Preheat oven to 400. Wash 1 lb eggplant, trim off ends, and slice lengthwise into thin slices. (As my eggplant were young and organic, I did not peel them. In retrospect, I suggest using 2 lbs of eggplant, as the recipe makes plenty of topping.) Drop the eggplant slices into boiling salted water for only 2-3 minutes, and then drain. Place them in a casserole dish, and sprinkle with salt and smoked paprika to taste. Pour a little olive oil over the eggplant, add about 1/3 cup of all purpose flour (or 2/3 if using the larger eggplant amount), and toss until combined. Bake for about 20 minutes.
Meanwhile, put 7 oz walnuts in the food processor with 4 cloves of garlic, 4 T red wine vinegar, and about 2-3 T water, and process until you have a thick paste. (To make it easy to peel multiple cloves of garlic, gather them on the counter, and give them a good smack with the back of a cast iron skillet to loosen their dry outer skins.) Spread the walnut paste over the top of the eggplant casserole, lower the oven temperature to 350, and bake for 20 more minutes. Enjoy!
Saturday, October 25, 2008
Friday, October 24, 2008
If you grew up here, you have surely had Hot Chicken in the wee hours of the morning. Most of the establishments which serve it (including Prince's, the originator) stay open all night. It is a food that seems most compelling when one's judgment is impaired by alcohol or other substances. I've had it in my head to veganize this, and last night was my first try. I'm quite pleased with the results. With a little fine-tuning, I may enter a vegan version in next summer's Music City Hot Chicken Festival. You can still set yourself on fire with no animal cruelty and no cholesterol!
Non-Nashville people, in order to understand Hot Chicken, you need to watch this film. Sorry for all the meat in it, but it's a very well done film and will teach you what you need to know. Once you have educated yourself about the subject in general, here's how to make your own vegan version at home:
First you need vegan meat. I made Joanna's Chicken-Style Seitan Cutlets, which worked well. You want your vegan meat and your breading to be very plain. You will be adding enough flavor in due course. (There is at least one place in town that marinates the meat in hot pepper sauce before frying, but that is insane overkill.) Joanna's cutlets are quite thin when made as directed, which results in a high breading-to-gluten ratio. If you are going to make your Hot Gluten really really hotttt, you may want a more substantial cutlet to help balance it. You could make a thicker version of Joanna's recipe, or go with something like the DEOTS chicken-style seitan, or the Chickpea Cutlets from Veganomicon, or even steamed tempeh.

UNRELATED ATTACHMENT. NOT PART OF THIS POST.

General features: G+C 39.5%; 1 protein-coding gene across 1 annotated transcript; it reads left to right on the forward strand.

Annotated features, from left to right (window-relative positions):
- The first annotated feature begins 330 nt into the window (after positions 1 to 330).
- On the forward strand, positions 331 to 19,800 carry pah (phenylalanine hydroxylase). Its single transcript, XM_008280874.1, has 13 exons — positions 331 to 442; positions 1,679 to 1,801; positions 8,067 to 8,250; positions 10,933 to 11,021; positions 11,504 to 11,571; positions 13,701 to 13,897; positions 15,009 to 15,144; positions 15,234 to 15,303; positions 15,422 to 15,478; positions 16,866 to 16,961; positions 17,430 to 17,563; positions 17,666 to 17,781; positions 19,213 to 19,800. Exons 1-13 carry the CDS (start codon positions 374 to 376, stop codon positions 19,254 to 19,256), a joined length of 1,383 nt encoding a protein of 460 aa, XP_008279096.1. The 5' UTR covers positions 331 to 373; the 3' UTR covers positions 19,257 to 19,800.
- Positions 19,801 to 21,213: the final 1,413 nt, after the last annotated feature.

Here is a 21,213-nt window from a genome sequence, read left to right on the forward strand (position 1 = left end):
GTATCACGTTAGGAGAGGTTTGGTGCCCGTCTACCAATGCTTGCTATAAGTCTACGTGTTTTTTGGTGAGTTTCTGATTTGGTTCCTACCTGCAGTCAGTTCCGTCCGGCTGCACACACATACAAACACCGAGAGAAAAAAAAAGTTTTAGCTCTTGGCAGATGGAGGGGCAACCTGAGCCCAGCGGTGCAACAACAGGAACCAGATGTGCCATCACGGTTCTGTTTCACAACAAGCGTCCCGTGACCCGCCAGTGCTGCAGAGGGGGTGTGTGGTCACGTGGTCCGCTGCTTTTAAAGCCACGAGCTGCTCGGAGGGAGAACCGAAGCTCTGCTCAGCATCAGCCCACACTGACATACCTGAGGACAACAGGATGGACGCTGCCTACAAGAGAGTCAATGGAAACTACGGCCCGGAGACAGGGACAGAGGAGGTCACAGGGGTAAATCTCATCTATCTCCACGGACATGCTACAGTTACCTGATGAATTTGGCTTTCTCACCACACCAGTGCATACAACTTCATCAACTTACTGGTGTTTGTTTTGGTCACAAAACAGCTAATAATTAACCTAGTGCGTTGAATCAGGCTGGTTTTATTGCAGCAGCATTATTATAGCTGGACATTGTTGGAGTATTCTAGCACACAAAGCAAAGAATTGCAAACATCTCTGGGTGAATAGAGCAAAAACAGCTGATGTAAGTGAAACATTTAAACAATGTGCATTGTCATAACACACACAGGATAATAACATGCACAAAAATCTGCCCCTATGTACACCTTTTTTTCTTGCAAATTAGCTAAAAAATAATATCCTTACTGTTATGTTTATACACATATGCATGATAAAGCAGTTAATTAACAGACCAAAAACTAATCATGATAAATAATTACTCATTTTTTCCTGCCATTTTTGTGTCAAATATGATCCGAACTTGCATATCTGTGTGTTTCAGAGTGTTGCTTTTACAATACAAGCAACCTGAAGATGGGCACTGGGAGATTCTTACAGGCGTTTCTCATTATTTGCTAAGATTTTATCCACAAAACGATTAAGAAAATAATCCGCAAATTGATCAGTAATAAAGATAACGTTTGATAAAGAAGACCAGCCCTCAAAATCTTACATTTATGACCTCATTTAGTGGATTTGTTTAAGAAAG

Once you have your vegan meat, dredge it in self-rising flour. (If you don't have self-rising, you can add 1 1/2 t baking powder and 1/2 t salt to a cup of all purpose flour.) Don't go adding seasoning to the flour - plain, plain, plain. Heat up some oil in a cast iron Dutch oven and fry away. You will see mine above. When done, put the fried gluten on a brown paper sack to drain.
Here comes the hot part. You need a hot pepper paste, which you can make in advance. I tried two versions. First, I veganized this year's winning recipe, by simply subbing vegan shortening for the lard. Then, on impulse, I made a second paste out of 3 T Indian chili powder (which is mostly ground red peppers), 1 T + 1 t coconut oil, 1/2 t salt, and 1/2 t unrefined sugar. The second paste did not taste Indian or coconutty at all. It still delivered the same knockout blow as the cayenne paste, but with a little more grace. See photo above.
Put on gloves. While the fried gluten is still hot, gently rub on the desired amount of paste. Fingertip action works well. You don't want to break the breading. Try to be very even - no remaining globs of paste (as such a glob would kill you if you suddenly met it in your mouth). Use much less than you think you need to. Traditionally, you want the whole thing to be dark red, and this happens pretty quickly, even with a very light application. Warning: Even "Mild" hot chik'n is "Hot" by any other standard.
Place your Hot Gluten on a couple of pieces of bread. We used french bread as that is what we had, but that is an outrageous heresy. Spongy nutrition-free white bread of the Wonder Bread / Bunny Bread sort is traditional. After applying hot paste to the first side of the gluten, you can flip it onto the bread to work on the second side, so that some of the hot red greasiness of the first side runs into the bread. Finally, throw a few slices of cucumber pickle on top. Some people go for a spicy pickle, but that's c.r.a.z.y. Regular pickles will be fine. There is a contingent that believes in mayo, so feel free to apply a little Vegenaise if you see fit. I didn't get a photo of our assembled Hot Gluten - it was (appropriately) late and it went fast!
Enjoy carefully, and with respect. As Ms Andre says in the film, "It's a cleansing, and we need it."